How to weave social fabric [Bartlett]

Richard Bartlett’s latest piece:

People, Practices, Place

Combines two of my favorite things: community and operating rhythm.

Being part of the Occupy movement in NZ has been a formative experience for Richard and greatly shaped his professional journey. Among other things, it led him to create Enspiral, one of the most inspiring organizations out there, in my opinion, and one of my regular “go-to”s, whenever I’m looking for a progressive solution to an organizational challenge. While still involved in Ensipral and continuing to make amazing contributions on this domain (like this one), more recently he’s been exploring how to generalize some of the “secret source” of Enspiral under the banner of microsolidarity — a small group of people supporting each other to do more meaningful work.

In essence, it expands and generalizes one of my favorite Enspiral practices: care pods into a broader operating rhythm. Looking at it through the lens of the “community canvas”, it fleshes out a blueprint for the core set of rituals, shared experiences and content that such a community should have.

The Community Canvas framework

I decided to title this post borrowing the more inspirational title of a different post of Richard’s since “People, Practices, Place” seemed way too generic.

Periodic practices

The key design principle here is to focus on a predictable, steady rhythm to minimize the distraction of scheduling.

  • 2 in-person gatherings a year, coinciding with the full moon to build connections and introduce new potential members to the community.
  • 10 video calls on the other full moons where small pods (3–6 people) meet to help each other with their outward-facing work using “case clinic” or peer-coaching methodologies.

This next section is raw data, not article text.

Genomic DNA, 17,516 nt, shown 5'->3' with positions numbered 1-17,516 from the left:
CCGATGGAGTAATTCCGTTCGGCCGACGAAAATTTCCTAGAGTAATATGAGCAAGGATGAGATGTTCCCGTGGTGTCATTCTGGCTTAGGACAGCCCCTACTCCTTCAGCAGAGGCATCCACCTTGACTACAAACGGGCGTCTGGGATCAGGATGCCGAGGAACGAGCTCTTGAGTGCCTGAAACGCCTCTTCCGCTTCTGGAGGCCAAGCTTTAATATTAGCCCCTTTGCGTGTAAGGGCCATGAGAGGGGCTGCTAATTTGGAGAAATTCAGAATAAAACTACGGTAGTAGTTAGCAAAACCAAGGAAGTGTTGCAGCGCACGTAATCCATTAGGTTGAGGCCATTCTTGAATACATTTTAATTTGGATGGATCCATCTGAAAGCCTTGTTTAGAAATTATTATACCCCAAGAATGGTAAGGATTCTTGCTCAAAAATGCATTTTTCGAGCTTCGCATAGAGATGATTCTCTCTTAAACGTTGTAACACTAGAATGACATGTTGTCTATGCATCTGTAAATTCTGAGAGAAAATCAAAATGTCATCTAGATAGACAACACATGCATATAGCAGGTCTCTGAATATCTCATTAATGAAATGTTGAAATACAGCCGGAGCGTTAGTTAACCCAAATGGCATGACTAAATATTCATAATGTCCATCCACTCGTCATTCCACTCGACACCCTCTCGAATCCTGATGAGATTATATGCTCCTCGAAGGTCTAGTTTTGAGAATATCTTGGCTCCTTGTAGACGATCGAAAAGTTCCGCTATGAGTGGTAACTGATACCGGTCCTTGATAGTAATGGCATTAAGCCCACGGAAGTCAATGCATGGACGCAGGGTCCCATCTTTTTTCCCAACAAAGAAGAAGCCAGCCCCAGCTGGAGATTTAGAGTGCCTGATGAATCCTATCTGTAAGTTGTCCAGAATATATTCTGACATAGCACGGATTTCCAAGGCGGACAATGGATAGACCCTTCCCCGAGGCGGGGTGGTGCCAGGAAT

• 12 video calls on new moons for partners (see below) to work on the community — the inward-facing governance and admin work.

The synchronous meetings are used for sense-making and deliberation, while decisions are made asynchronously (using Loomio).


There are two membership categories to explicitly acknowledge the all-too-common participation inequality.

  • Partners are members with more commitment to the community and the capacity to do work on the container.
  • Friends get to participate as individuals and not worry too much about the big picture.

Partners choose who to invite as Friends, and their first interaction with the community must be through attending a gathering. Partners can invite Friends to become Partners after they’ve attended their second gathering (or later) and if they’re willing to take on the additional responsibilities. There’s no expectation that all Friends will become Partners eventually and no shame in staying a Friend.

Everyone is part of a Home Group (small pod of 3–6 people), is encouraged to share leads and opportunities of working together, can be in a member of a temporary working group on an internal project, and is expected to make regular financial contributions to support the internal work.


The community should be organized around a physical place to simplify coordination and make it easy to increase the density of relationships.

While the 2 gatherings take place in person, the community engages virtually through an instant messaging platform for informal interactions, an asynchronous discussion platform for long-lasting information (knowledge, decisions, etc.), and a regular newsletter to maintain a consistent baseline of shared context.

I hope the minimalist and holistic nature of this skeletal community comes across clearly. The only thing that I would also want to add as a core component of the community that I’m part of is a care pods-like rhythm for personal development. But that’s certainly not a required component. Just something that I personally long for.

How to weave social fabric [Bartlett]

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